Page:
I’ve just driven all the way home behind a car with a personalised number plate. Put aside for one moment, if you will, all the dangers of black ice, potholes and furtive mobile phone users and give due regard to the potentially hazardous distractions of the personalised plate. This one said θENURS – of course I just had to know what the driver looked like. So I overtook and looked left just to check. Not that naughty, as it turns out.
This is not the first time that personal plates have influenced a road trip. We spent a frustrating drive to Dunedin, passing and re-passing a car with a plate so cryptic we never did work it out. I’ve also kept my distance from a driver whose plate spelt out WODEVA, knowing full well that his attitude to insurance cover would probably be cavalier, to say the least.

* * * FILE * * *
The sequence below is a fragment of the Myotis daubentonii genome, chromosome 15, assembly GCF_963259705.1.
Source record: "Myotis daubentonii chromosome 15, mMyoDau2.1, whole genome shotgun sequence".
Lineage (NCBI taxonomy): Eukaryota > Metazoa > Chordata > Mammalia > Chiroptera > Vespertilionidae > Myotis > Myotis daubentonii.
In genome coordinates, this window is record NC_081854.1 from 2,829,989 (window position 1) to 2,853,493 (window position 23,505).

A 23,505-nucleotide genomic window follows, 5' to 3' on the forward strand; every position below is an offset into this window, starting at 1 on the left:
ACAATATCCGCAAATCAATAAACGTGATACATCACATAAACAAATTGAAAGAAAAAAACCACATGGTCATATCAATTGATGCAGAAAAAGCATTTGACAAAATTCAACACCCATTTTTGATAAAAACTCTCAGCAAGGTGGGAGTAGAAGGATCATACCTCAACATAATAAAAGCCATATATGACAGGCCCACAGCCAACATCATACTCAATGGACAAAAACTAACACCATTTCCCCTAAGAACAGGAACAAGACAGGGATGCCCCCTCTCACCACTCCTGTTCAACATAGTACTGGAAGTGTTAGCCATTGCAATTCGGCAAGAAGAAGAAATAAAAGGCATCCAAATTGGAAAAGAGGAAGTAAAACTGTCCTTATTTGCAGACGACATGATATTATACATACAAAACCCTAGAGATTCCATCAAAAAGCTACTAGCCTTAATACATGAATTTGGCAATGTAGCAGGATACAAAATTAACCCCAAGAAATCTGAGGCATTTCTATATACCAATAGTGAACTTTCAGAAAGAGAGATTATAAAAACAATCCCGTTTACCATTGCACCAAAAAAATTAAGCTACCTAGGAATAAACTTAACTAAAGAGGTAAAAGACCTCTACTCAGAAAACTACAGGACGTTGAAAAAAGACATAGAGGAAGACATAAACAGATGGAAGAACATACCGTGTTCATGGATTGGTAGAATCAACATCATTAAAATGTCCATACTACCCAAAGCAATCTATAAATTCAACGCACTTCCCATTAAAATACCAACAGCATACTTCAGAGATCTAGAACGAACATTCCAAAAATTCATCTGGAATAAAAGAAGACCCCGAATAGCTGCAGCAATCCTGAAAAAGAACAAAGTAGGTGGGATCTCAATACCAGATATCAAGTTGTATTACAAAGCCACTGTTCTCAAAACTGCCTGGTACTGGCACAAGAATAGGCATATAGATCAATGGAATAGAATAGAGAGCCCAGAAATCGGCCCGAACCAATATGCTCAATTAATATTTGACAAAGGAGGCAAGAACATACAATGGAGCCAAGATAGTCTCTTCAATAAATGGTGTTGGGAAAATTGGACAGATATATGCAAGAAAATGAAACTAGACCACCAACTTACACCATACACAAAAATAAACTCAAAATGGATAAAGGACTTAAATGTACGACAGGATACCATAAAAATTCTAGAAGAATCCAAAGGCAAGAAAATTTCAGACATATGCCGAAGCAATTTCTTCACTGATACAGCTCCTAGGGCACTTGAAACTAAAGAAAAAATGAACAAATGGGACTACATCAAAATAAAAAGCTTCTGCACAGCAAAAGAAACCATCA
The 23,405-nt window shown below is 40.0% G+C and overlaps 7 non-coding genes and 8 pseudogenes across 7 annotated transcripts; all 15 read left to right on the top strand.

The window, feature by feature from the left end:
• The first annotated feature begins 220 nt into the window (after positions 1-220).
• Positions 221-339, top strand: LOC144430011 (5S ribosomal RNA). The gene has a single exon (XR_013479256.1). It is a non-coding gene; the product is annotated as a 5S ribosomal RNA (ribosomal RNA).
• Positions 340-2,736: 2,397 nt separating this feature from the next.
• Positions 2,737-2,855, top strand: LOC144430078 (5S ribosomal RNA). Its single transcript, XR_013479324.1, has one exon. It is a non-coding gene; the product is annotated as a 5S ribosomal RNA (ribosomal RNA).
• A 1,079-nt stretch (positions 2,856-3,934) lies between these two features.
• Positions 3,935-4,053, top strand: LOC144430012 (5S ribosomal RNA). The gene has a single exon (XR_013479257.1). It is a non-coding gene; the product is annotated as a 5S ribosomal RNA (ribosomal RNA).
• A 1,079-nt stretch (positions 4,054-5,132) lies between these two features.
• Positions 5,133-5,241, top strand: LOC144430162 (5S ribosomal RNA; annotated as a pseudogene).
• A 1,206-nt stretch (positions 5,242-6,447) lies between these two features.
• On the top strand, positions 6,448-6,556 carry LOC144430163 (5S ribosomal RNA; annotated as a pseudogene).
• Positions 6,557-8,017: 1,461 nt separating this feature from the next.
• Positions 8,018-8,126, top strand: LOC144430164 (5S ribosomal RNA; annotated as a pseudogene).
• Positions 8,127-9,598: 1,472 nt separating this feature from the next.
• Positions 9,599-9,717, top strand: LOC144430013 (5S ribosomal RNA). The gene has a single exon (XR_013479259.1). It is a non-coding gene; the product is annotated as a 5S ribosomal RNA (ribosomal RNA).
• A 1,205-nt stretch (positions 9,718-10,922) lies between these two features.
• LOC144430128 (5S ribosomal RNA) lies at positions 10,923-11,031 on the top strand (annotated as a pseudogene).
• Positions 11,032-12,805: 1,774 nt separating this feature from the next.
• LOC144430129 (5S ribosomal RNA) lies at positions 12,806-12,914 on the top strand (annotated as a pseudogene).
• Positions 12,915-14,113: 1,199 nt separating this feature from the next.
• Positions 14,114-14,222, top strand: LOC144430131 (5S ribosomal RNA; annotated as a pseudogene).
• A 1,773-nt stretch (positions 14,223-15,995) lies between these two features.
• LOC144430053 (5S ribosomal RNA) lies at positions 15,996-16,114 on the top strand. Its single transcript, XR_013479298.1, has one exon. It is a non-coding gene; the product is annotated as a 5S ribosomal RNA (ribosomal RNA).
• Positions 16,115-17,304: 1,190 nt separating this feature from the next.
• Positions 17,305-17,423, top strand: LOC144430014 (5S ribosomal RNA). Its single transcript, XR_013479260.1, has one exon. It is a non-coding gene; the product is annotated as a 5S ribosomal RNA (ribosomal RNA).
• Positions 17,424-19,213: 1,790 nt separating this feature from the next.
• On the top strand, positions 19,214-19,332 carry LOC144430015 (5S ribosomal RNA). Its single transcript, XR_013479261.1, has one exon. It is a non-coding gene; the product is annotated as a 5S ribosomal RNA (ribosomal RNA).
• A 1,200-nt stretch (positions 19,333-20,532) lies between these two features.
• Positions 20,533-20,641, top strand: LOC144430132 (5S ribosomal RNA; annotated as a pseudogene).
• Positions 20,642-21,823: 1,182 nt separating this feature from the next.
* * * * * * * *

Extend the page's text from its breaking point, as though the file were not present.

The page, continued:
They’re not cheap either. You could buy a small African nation for the cost of the really rare ones, take for example KIWI1 or IM2SXE. So why do people love them so much? Kerre Woodham has some answers in her book GR8PL8S and even the New Zealand Government has given credibility to this little bit of madness with guidelines for their use.
Teeth grindingly annoying as they may be though, once you’ve noticed them, its hard to resist the temptation to reduce your entire life to six or seven integers. I went to a New Zealand website and tried out a few. RDZOND – taken. USNZULZ – taken. Even FUTSEK (South African for “go away”, I’m being polite here) amazingly enough, was taken. Finally I managed to get a click away from one that hadn’t yet been grabbed – that’s right: θEBLOGA!